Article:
If you don’t trust yourself, then you have a hard time believing others, and therefore, you have difficulties building relationships with others. Trusting yourself, having confidence in your ability to form lasting ties is vital in your ability to be vulnerable and make lasting bonds to others.
We hunger for connection but take pride in being distant. ~ Turcois Ominek
Examples of Authentic Connections with Others
When we are helping another or another is helping us, it’s an example of a genuine connection with another person. The ability to aid another person is a sign of empathy and compassion, especially when nothing is given in return. It’s showing and receiving sincere gratitude from one another.
Emotional support during a trying time is another example of an authentic bond, a personal conversation with another, and feel the other is listening to you, and you are understood. When you’re feeling empathy and compassion for the one suffering, you are making a real connection. Whether it’s through providing advice or another perspective, emotional support allows us to deal with stress healthily.
Giving another person validation of their accomplishment, of how they feel, or of them just being their authentic self is the best way of linking to others. Validation is another term for belonging which discussed in the hierarchy of needs. Catching someone’s eye, and both people smile.
A positive, shared experience involves enjoyment, and generosity is what bonds us to others, not arguing over a sports team even if you both like sports. The connection comes with positive feelings and goodwill towards one another.
I love those connections that make this big old world feel like a little village. ~ Gina Bellman
Do you have Human Connections in Your Life?
To determine if you have enough authentic connections to be fulfilled and happy, we need to examine the support system we have in our lives. Do you have people with whom you feel comfortable being your true self? Do you have friends or family you trust that you could tell them anything and still be supported? Are there people in your life that validate you and take your concerns seriously? Do you have people that can help you solves problems and issues that arise in your life? Are the people in your life making you feel valued and loved?
If you answered yes to these queries, then you are blessed to have the vital human bonds to be fulfilled and happy. If you were unable to answer yes to all of the questions, let’s look at what ways you can alter the situation.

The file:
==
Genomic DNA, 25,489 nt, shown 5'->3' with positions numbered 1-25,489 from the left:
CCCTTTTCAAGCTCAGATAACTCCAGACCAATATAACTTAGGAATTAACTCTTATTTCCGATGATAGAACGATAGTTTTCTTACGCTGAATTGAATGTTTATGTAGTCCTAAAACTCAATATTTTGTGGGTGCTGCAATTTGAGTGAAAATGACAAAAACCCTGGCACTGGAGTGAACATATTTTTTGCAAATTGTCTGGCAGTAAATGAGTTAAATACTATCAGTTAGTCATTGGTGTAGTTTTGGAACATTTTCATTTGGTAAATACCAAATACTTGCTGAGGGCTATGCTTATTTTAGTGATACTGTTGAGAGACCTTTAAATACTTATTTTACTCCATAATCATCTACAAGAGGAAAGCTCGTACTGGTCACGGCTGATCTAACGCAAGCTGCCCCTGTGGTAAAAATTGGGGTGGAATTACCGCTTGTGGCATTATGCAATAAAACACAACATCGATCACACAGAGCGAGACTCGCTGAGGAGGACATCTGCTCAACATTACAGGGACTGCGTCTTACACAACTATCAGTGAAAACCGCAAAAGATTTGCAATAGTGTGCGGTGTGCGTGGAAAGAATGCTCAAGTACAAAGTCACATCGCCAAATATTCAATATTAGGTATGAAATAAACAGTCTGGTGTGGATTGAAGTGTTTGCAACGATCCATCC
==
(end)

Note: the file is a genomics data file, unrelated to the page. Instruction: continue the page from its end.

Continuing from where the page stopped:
You can start by making new friends by joining a group in which you have an interest. This group could be a book club or a writing class where you are to interact with the other members. You could volunteer in a shelter as building bonds occur when working together, plus the benefit of helping others. You need to reach out to others. Start small as you build your confidence and take risks by moving out of your comfort zone- you may find a good friend in the process.
When you understand that being connected to others is one of life’s greatest joys, you realize that life’s best comes when you initiate and invest in solid relationships. ~ John C. Maxwell
Strengthening the Connections you have
We can all make our relationships better with a few changes in how we interact with one another. First thing to do is to put away your cell phone, which is a complete distraction when you are trying to connect to another person authentically. You cannot be fully present with one another if you are looking at your phone. Put it away.
Learn to listen well. Listening is the act of mindfully hearing what another person is saying to you. To listen actively means you are giving all of yourself to the communication process. You are hearing what is being said and not thinking about a response. An excellent way for you to be confident that you understood what the speaker was communicating is to summarize what you heard, so there is no confusion.
Communicate authentically with honesty and kindness means you have to be specific in your communication. Others cannot read your mind, so you must be clear about what you are conveying. Ask for specific help. Clearly express your appreciation and gratitude for the relationship you have. Reciprocate the respect and support you feel from the other person.
Learn to set clear boundaries with others; this way, no one can take advantage of you. Personal boundaries are the guidelines or limits we create to identify reasonable, safe, and permissible ways for other people to behave towards us. Also, it is about how we respond when someone steps over those boundaries and the consequences of their actions we impose.
Communication is merely an exchange of information, but connection is an exchange of our humanity. ~ Sean Stephenson
Can one make authentic connections virtually? Many people are their true selves when they aren’t face to face with another person since there is less fear of being vulnerable. So, I think making bonds virtually is possible. I also believe you can maintain associations with others through technology once a real relationship is established.
But only when people are face to face can you see if these virtual relationships have withstood the four requirements to connect with another authentically. Face to face interactions is where we can see if the bond with this person is one that fulfills us, brings joy into our lives, and supports us when we are struggling and if we can reciprocate to benefit the other.
Whatever affects one directly, affects all indirectly. ~ Martin Luther King Jr
As you decide to make genuine connections with others and become conscious about your mindset, you can alter the course of your life.